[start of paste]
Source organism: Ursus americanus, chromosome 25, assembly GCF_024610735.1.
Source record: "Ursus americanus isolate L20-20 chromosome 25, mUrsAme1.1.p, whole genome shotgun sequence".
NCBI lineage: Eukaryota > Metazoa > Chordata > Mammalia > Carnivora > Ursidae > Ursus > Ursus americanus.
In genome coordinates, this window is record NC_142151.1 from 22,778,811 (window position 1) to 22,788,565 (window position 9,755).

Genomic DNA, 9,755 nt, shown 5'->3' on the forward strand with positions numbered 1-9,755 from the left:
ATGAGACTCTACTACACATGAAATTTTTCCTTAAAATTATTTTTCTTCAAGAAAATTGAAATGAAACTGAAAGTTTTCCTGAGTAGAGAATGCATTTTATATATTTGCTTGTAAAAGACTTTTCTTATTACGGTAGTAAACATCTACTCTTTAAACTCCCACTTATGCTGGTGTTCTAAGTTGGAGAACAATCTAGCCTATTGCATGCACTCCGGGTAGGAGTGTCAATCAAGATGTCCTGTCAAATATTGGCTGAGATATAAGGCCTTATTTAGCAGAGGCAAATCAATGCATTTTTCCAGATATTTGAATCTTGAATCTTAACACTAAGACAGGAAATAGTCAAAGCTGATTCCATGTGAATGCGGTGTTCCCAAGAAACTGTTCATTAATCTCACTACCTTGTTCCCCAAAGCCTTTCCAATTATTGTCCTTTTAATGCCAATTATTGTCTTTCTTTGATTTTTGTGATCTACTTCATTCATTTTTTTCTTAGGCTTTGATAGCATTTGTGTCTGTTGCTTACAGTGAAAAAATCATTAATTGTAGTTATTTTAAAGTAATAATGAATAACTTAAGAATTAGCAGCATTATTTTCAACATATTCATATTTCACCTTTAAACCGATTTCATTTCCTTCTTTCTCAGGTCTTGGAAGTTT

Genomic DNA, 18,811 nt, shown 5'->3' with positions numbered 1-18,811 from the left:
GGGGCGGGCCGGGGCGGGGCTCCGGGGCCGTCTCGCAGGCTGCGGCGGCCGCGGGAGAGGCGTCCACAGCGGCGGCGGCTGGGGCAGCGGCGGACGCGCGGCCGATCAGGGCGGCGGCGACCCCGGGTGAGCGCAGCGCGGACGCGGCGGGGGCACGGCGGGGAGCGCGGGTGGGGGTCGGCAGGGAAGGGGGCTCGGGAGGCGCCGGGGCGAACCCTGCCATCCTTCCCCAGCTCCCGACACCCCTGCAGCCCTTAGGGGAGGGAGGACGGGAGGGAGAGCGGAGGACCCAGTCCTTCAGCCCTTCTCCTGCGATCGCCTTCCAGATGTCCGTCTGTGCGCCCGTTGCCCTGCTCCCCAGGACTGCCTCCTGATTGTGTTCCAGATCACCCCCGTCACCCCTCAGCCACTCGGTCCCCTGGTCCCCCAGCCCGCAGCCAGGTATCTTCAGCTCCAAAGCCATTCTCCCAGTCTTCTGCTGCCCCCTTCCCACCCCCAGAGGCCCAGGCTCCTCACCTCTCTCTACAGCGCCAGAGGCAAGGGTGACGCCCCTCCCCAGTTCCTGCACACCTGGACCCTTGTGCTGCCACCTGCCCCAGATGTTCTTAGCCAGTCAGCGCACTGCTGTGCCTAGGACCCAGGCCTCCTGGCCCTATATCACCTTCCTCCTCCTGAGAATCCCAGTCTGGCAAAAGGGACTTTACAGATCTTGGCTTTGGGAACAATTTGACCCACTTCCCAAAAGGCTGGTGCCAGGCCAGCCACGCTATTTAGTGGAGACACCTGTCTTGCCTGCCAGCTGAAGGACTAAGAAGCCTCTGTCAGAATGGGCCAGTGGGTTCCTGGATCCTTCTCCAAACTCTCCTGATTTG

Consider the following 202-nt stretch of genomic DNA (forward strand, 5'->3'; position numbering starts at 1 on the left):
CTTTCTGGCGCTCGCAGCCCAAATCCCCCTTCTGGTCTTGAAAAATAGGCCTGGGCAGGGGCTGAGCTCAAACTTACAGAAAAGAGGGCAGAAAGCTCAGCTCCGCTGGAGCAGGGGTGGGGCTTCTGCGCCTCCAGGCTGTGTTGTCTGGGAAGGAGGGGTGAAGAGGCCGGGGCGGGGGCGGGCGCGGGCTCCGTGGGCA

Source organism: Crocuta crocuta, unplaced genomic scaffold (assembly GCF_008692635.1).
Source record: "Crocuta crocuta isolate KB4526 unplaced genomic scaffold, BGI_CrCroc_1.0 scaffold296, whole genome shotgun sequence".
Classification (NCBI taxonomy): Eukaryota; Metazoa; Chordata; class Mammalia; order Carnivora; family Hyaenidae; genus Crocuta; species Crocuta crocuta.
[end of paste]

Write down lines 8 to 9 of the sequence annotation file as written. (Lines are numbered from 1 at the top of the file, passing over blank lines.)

GGGGCGGGCCGGGGCGGGGCTCCGGGGCCGTCTCGCAGGCTGCGGCGGCCGCGGGAGAGGCGTCCACAGCGGCGGCGGCTGGGGCAGCGGCGGACGCGCGGCCGATCAGGGCGGCGGCGACCCCGGGTGAGCGCAGCGCGGACGCGGCGGGGGCACGGCGGGGAGCGCGGGTGGGGGTCGGCAGGGAAGGGGGCTCGGGAGGCGCCGGGGCGAACCCTGCCATCCTTCCCCAGCTCCCGACACCCCTGCAGCCCTTAGGGGAGGGAGGACGGGAGGGAGAGCGGAGGACCCAGTCCTTCAGCCCTTCTCCTGCGATCGCCTTCCAGATGTCCGTCTGTGCGCCCGTTGCCCTGCTCCCCAGGACTGCCTCCTGATTGTGTTCCAGATCACCCCCGTCACCCCTCAGCCACTCGGTCCCCTGGTCCCCCAGCCCGCAGCCAGGTATCTTCAGCTCCAAAGCCATTCTCCCAGTCTTCTGCTGCCCCCTTCCCACCCCCAGAGGCCCAGGCTCCTCACCTCTCTCTACAGCGCCAGAGGCAAGGGTGACGCCCCTCCCCAGTTCCTGCACACCTGGACCCTTGTGCTGCCACCTGCCCCAGATGTTCTTAGCCAGTCAGCGCACTGCTGTGCCTAGGACCCAGGCCTCCTGGCCCTATATCACCTTCCTCCTCCTGAGAATCCCAGTCTGGCAAAAGGGACTTTACAGATCTTGGCTTTGGGAACAATTTGACCCACTTCCCAAAAGGCTGGTGCCAGGCCAGCCACGCTATTTAGTGGAGACACCTGTCTTGCCTGCCAGCTGAAGGACTAAGAAGCCTCTGTCAGAATGGGCCAGTGGGTTCCTGGATCCTTCTCCAAACTCTCCTGATTTG

Consider the following 202-nt stretch of genomic DNA (forward strand, 5'->3'; position numbering starts at 1 on the left):